Rapidly Renewable Fibers
We’re on a mission to end deforestation by applying extraordinary technology to everyday products.
We need trees to reduce carbon, clean the air, and protect the environment – not to make toilet paper.
Typically, it takes 30 years for a pine tree to grow to maturity for processing while wheat, corn stalks, sugar cane and other plants take weeks. We work with US farmers to source these ingredients, reducing local pollution, methane gas, and creating new revenue.
We typically use the following rapidly renewable resources to create our solutions:
Corn, Sugar, Wheat, Bamboo
Only 30-40% of these plants are used for harvesting. The byproducts (up to 70% of these plants) are burned (carbon pollution), piled or sent to a landfill (methane gassing). Reusing these byproducts is important for reducing environmental pollution, increasing resource utilization, and working towards a net zero solution.
The Benefits of Rapidly Renewable Fibers
Rapidly renewable fibers offer several environmental benefits.
- Firstly, their short growth cycle means they can be harvested more frequently, reducing the pressure on land and resources. This makes them an excellent alternative to slow-growing crops like trees used for paper production.
- Secondly, these fibers are often biodegradable or compostable, meaning they can break down naturally over time, minimizing waste and reducing landfill usage.
- Another significant advantage of rapidly renewable fibers is their lower carbon footprint. As they require less energy and resources to produce, their overall environmental impact is significantly lower compared to traditional fibers or synthetic materials.
Single-use disposables in the food service industry, such as plates, bowls, and cutlery, have traditionally been made from plastic or paper. However, rapidly renewable fibers offer a more sustainable alternative.
For instance, bamboo fiber-based cups, plates and bowls are not only eco-friendly but also sturdy and heat-resistant. They provide an excellent solution for restaurants and catering services looking to reduce their environmental impact without compromising on functionality.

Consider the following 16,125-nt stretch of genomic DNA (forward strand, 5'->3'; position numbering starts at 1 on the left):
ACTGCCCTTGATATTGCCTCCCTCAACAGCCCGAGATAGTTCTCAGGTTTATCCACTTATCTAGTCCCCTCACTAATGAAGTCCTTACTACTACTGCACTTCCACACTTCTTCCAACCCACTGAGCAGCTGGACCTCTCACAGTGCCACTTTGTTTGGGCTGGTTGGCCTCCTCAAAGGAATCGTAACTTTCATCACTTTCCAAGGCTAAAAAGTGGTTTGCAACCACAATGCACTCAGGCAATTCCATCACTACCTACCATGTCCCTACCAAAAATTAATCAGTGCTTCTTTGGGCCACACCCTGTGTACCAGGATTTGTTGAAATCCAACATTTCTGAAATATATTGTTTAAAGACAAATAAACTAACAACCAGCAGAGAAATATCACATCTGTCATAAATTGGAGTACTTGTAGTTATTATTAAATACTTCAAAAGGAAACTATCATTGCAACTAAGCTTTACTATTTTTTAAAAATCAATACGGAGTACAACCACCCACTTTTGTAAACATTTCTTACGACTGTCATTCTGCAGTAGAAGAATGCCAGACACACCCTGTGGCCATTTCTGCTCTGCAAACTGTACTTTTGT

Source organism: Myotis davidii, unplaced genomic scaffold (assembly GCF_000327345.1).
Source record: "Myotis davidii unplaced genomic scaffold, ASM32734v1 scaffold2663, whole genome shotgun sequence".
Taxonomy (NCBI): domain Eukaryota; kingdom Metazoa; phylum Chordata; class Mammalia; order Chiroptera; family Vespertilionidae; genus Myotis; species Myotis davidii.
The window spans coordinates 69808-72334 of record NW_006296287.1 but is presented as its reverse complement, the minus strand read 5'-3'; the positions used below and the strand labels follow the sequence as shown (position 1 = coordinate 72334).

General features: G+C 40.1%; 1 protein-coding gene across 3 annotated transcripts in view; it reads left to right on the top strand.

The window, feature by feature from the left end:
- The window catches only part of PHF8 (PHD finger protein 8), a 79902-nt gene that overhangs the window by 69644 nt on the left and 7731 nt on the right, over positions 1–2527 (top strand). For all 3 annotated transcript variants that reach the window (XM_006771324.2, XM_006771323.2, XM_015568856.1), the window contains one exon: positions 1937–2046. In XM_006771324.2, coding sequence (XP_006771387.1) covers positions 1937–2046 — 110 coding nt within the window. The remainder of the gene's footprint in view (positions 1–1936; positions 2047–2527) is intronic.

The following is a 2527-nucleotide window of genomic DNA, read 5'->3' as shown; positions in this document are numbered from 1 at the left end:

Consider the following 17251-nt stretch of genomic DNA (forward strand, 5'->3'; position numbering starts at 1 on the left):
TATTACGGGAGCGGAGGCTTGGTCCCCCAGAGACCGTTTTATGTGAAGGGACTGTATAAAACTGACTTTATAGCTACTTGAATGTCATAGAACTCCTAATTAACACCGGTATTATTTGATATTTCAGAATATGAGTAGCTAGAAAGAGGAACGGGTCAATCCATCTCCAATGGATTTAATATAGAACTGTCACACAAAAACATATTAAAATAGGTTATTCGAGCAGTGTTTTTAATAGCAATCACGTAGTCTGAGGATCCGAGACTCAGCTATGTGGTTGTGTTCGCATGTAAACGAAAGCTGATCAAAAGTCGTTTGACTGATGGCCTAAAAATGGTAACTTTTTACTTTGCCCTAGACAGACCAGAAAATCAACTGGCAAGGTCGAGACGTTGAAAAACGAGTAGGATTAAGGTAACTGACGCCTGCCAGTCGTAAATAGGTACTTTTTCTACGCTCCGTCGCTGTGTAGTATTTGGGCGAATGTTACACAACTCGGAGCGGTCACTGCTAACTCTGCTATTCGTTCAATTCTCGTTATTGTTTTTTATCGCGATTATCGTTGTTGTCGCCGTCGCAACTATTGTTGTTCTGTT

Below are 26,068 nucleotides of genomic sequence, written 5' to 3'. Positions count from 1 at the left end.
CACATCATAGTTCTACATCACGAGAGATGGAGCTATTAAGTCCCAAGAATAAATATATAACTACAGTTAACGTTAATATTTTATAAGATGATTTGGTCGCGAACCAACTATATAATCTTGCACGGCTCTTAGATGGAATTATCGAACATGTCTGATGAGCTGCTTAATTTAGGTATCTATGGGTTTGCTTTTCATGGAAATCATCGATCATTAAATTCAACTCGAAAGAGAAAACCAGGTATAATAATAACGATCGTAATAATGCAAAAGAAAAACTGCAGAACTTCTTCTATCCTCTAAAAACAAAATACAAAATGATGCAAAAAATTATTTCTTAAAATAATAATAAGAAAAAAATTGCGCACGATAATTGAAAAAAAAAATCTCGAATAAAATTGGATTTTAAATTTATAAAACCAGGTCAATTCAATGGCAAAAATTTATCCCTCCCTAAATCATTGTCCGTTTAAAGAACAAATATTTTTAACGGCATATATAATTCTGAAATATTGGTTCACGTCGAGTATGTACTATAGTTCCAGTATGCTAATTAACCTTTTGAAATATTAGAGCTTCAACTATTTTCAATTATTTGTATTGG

The packaging industry is one of the largest contributors to single-use waste. However, rapidly renewable fibers offer sustainable alternatives for packaging materials such as bags, boxes, and wrappers.
The use of rapidly renewable fibers in single-use disposables is still in its early stages but shows immense potential for growth.
Innovations such as fiber blending techniques and surface treatments are being explored to enhance the functionality of rapidly renewable fibers in various applications.
Plant to Paper
We are constantly innovating to source new fibers and create new ways to bypass the use of trees, plastic, and other environmentally destructive materials. Our Plant to Paper products are making it easier to make responsible choices.
Bamboo is considered one of the top choices for paper production due to several reasons. Firstly, bamboo is a highly sustainable resource that can be cultivated on a large scale. It requires less time and fewer resources to grow bamboo plantations compared to other materials.
Trees take decades to regenerate after being harvested, but bamboo is known for its rapid growth rate – making it one of the fastest-growing plants on Earth. Some bamboo species can grow over a meter per day.
Bamboo can be grown in any season and in an environmentally stressed area. To lessen the impact on the environment, bamboo paper can be easily recycled like paper made from any other resource.
Crop stalk refers to the stems and leaves of mature crops, such as wheat, rice, corn, potato, canola, cotton, and sugar cane. After harvesting the seeds, the remaining stalks are rich in nutrients and organic matter. As the by-product of crops, the main treatment is incineration. Once regarded as the main cause of air pollution, this incineration is detrimental to the environment and a waste of resources.
A new environmentally-friendly pulping technology has been developed, which utilizes agricultural waste as raw materials. This innovative method involves the use of specific microorganisms as inoculants, along with engineering treatment and biological fermentation processes, to decompose and oxidize components such as lignin, hemicellulose, and cellulose.
Bagasse is a residue that is obtained from crushing sugarcane stalks during the sugar production process. It is a dry and pulpy material that has various uses, including the manufacturing of paper, pulp, building materials, and as a biofuel for energy, heat, and electricity production.
Sugarcane is an incredibly fast-growing and renewable resource. Being a by-product of sugar production, bagasse is a sustainable and environmentally friendly alternative to conventional paper production, which relies on wood and consumes more energy.
Wheat is the principal food grain produced in the US. In 2023/24, U.S. farmers are estimated to produce a total of 1.81 billion bushels of winter, spring, and durum wheat. After harvesting wheat grains, the remaining stalks and leaves are typically seen as waste. If these leftovers are burned or left in the field, they can contribute to pollution and environmental harm.
The process of making wheat straw pulp involves converting leftover wheat straw into pulp, which is used to create paper, making it a sustainable solution.